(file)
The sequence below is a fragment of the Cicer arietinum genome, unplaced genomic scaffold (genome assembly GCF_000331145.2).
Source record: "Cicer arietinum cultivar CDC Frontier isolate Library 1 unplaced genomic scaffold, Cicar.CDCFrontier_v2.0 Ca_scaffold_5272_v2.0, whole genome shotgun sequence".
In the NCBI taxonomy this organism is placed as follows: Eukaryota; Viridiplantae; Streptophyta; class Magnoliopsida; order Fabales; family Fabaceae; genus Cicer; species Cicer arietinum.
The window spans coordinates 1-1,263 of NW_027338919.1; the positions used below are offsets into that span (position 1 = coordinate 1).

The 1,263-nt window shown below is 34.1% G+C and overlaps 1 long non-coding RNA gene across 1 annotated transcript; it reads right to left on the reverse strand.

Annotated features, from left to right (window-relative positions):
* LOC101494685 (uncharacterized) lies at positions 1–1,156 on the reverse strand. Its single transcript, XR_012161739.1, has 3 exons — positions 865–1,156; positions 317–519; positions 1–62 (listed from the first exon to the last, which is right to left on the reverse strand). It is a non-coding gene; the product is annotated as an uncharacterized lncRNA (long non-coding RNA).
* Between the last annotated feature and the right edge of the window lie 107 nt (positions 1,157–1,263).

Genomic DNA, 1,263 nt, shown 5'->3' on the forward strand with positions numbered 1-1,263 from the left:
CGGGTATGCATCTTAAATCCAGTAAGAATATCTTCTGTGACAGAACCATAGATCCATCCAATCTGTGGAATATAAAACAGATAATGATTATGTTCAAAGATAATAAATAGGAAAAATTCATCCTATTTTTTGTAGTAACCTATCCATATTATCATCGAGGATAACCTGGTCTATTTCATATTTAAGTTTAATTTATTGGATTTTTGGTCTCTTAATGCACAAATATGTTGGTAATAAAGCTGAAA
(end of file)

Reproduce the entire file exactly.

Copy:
The sequence below is a fragment of the Cicer arietinum genome, unplaced genomic scaffold (genome assembly GCF_000331145.2).
Source record: "Cicer arietinum cultivar CDC Frontier isolate Library 1 unplaced genomic scaffold, Cicar.CDCFrontier_v2.0 Ca_scaffold_5272_v2.0, whole genome shotgun sequence".
In the NCBI taxonomy this organism is placed as follows: Eukaryota; Viridiplantae; Streptophyta; class Magnoliopsida; order Fabales; family Fabaceae; genus Cicer; species Cicer arietinum.
The window spans coordinates 1-1,263 of NW_027338919.1; the positions used below are offsets into that span (position 1 = coordinate 1).

The 1,263-nt window shown below is 34.1% G+C and overlaps 1 long non-coding RNA gene across 1 annotated transcript; it reads right to left on the reverse strand.

Annotated features, from left to right (window-relative positions):
* LOC101494685 (uncharacterized) lies at positions 1–1,156 on the reverse strand. Its single transcript, XR_012161739.1, has 3 exons — positions 865–1,156; positions 317–519; positions 1–62 (listed from the first exon to the last, which is right to left on the reverse strand). It is a non-coding gene; the product is annotated as an uncharacterized lncRNA (long non-coding RNA).
* Between the last annotated feature and the right edge of the window lie 107 nt (positions 1,157–1,263).

Genomic DNA, 1,263 nt, shown 5'->3' on the forward strand with positions numbered 1-1,263 from the left:
CGGGTATGCATCTTAAATCCAGTAAGAATATCTTCTGTGACAGAACCATAGATCCATCCAATCTGTGGAATATAAAACAGATAATGATTATGTTCAAAGATAATAAATAGGAAAAATTCATCCTATTTTTTGTAGTAACCTATCCATATTATCATCGAGGATAACCTGGTCTATTTCATATTTAAGTTTAATTTATTGGATTTTTGGTCTCTTAATGCACAAATATGTTGGTAATAAAGCTGAAA